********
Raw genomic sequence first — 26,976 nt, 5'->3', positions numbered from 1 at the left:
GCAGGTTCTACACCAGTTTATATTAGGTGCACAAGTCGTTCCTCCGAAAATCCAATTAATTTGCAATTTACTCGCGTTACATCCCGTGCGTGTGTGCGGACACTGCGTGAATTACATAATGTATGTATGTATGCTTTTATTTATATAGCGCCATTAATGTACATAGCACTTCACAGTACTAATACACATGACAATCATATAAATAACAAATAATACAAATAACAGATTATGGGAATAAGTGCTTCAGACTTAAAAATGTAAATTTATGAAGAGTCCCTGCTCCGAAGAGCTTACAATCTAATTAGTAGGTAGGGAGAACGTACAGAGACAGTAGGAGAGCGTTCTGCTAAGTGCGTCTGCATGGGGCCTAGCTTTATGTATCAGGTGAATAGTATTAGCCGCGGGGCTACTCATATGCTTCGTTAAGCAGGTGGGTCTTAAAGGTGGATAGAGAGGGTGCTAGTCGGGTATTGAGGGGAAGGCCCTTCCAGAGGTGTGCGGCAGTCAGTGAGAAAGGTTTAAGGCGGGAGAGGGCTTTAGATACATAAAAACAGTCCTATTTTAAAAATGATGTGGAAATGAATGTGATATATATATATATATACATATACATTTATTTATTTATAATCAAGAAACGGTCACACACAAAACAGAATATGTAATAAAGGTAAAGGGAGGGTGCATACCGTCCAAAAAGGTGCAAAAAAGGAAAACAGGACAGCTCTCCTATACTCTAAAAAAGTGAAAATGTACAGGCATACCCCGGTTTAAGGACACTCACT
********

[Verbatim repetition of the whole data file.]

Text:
Raw genomic sequence first — 26,976 nt, 5'->3', positions numbered from 1 at the left:
GCAGGTTCTACACCAGTTTATATTAGGTGCACAAGTCGTTCCTCCGAAAATCCAATTAATTTGCAATTTACTCGCGTTACATCCCGTGCGTGTGTGCGGACACTGCGTGAATTACATAATGTATGTATGTATGCTTTTATTTATATAGCGCCATTAATGTACATAGCACTTCACAGTACTAATACACATGACAATCATATAAATAACAAATAATACAAATAACAGATTATGGGAATAAGTGCTTCAGACTTAAAAATGTAAATTTATGAAGAGTCCCTGCTCCGAAGAGCTTACAATCTAATTAGTAGGTAGGGAGAACGTACAGAGACAGTAGGAGAGCGTTCTGCTAAGTGCGTCTGCATGGGGCCTAGCTTTATGTATCAGGTGAATAGTATTAGCCGCGGGGCTACTCATATGCTTCGTTAAGCAGGTGGGTCTTAAAGGTGGATAGAGAGGGTGCTAGTCGGGTATTGAGGGGAAGGCCCTTCCAGAGGTGTGCGGCAGTCAGTGAGAAAGGTTTAAGGCGGGAGAGGGCTTTAGATACATAAAAACAGTCCTATTTTAAAAATGATGTGGAAATGAATGTGATATATATATATATATACATATACATTTATTTATTTATAATCAAGAAACGGTCACACACAAAACAGAATATGTAATAAAGGTAAAGGGAGGGTGCATACCGTCCAAAAAGGTGCAAAAAAGGAAAACAGGACAGCTCTCCTATACTCTAAAAAAGTGAAAATGTACAGGCATACCCCGGTTTAAGGACACTCACT